Jazmine: That scene in the film was really interesting. It’s a lot like that moment in Pulp Fiction with the suitcase, and the golden light that shines out of it. It was more about what the suitcase represented and less about what was in it. But in Sorry To Bother You we got to see what was on the other side of that weird gold elevator. Boots demystified it and I thought that was so brilliant.
Rosie: You’re so right, and to be honest I hadn’t really realized what a subversion that was. I loved hearing Boots talk about these almost unexpected influences, because so often films are shoved into pigeon holes by studios that end up defining them. But the reality is that Boots made a film that can’t be defined by standard genre tropes or expectations, and I feel like hearing him talk about the films that inspired him gave me an insight into just why that is.
Jazmine: I thought it was so interesting to hear him say filmmakers like Spike Jonze and the Coen Brothers were some of his influences. You can definitely see it in the film, but why I found it interesting is because those directors often make films steeped in magical realism that are also devoid of people of color. Boots took what they did and showed that people of color can also be shown in these surrealist tales.
Rosie: One hundred percent this. The movie is radical in so many ways, not least because it centers blackness and direct action in a setting that is so often reserved for whiteness. I also adore that he utilized the tools and aesthetics that these famous white directors have often kept to themselves to break open the indie film circuit, making space for himself and Tessa Thompson, Lakeith Stanfield, Steven Yeun, and others.
Jazmine: I can also see his influence with Michael Cimino. There’s a famous scene in The Deer Hunter, the wedding/reception scene, that’s around 30 minutes long. Cimino takes his time in his films to let the characters unravel, and Boots does the same in some respects. A lot of Sorry To Bother You’s scenes tend to feel long and uncomfortable toward the end. For example, that scene where Cassius is rapping at the party, or rather, the entire party itself.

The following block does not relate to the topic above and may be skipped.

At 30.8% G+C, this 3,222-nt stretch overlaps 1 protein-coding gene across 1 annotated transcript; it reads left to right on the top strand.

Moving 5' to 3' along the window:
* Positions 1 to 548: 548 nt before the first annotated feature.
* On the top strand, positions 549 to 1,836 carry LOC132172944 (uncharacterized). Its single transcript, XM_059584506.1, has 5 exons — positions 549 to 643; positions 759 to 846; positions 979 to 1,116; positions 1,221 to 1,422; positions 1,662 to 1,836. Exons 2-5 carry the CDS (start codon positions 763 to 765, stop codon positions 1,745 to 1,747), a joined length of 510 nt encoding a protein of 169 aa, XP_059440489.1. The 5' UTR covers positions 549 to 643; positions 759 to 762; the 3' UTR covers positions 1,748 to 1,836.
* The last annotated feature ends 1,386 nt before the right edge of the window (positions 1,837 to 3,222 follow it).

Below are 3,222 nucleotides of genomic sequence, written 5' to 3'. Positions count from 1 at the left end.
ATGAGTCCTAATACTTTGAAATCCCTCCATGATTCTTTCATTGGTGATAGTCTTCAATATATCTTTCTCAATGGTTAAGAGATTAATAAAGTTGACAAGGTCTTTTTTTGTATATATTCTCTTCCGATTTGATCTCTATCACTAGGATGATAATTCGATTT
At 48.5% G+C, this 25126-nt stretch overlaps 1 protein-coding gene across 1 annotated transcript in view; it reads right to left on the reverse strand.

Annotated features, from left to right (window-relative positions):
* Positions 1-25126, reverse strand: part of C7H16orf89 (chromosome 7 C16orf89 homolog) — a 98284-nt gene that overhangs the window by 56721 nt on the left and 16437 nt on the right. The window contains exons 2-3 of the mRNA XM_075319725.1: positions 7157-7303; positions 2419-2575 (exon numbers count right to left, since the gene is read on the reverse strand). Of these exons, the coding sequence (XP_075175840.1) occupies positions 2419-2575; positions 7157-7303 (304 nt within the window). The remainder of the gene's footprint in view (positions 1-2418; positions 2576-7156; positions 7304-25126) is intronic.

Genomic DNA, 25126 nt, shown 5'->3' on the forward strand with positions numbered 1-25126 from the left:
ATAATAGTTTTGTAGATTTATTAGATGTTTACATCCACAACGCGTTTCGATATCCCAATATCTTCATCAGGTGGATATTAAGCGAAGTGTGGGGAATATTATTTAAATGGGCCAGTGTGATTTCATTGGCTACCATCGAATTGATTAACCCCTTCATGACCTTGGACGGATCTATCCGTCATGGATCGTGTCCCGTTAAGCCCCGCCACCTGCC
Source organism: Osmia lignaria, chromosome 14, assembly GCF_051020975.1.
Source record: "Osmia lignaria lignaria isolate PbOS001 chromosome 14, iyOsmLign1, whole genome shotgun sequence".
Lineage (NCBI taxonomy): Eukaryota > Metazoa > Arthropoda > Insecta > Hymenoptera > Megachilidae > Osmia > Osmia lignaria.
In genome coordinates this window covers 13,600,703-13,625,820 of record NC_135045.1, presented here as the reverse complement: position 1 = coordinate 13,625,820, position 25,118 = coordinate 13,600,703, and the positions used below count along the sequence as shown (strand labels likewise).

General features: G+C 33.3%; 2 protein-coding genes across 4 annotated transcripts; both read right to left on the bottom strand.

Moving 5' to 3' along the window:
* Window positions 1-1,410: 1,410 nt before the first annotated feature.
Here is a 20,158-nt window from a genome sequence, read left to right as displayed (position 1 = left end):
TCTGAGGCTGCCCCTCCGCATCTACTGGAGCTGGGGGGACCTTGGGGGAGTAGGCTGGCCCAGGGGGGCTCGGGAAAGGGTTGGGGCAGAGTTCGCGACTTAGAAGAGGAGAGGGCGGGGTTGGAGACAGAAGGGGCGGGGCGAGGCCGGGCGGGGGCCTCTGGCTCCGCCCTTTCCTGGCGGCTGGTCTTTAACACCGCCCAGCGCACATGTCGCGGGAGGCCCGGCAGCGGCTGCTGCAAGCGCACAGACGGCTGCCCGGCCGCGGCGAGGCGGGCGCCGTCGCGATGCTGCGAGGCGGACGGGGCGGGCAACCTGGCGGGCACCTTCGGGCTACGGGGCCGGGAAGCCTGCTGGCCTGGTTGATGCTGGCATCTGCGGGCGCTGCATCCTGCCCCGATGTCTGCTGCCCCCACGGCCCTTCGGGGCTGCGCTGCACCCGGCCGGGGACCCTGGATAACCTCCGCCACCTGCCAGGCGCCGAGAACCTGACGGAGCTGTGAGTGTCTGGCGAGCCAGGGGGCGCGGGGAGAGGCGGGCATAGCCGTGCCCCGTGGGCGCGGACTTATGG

The Journey to Making Sorry To Bother You
Though many have seenSorry To Bother You as a response to current affairs, Riley actually wrote it in 2011, and it’s been a seven year journey to get it to the screen. It started with an album inspired by the script, which didn’t actually help the cause:
“It almost backfired because, you know, it was just reinforcing that I was a musician with a script, and that’s the last script a studio wanted to read. Like, okay, you’re a musician, you want to make a movie, of course you do. You also want a clothing line and a chain of shoe stores, so the quality is suspect. And although I’d built up some context through the music, maybe even doing that album made it worse, just more reinforcement that it’s some musician’s movie or whatever.”
Jazmine: I think it’s wild that most of the responses to this film have been “it’s this year’s Get Out.” It’s like there’s no room for a black filmmaker and their film to stand on their own without being compared to a previously successful black film. Critics don’t use that kind of terminology with other films. It just rubs me the wrong way.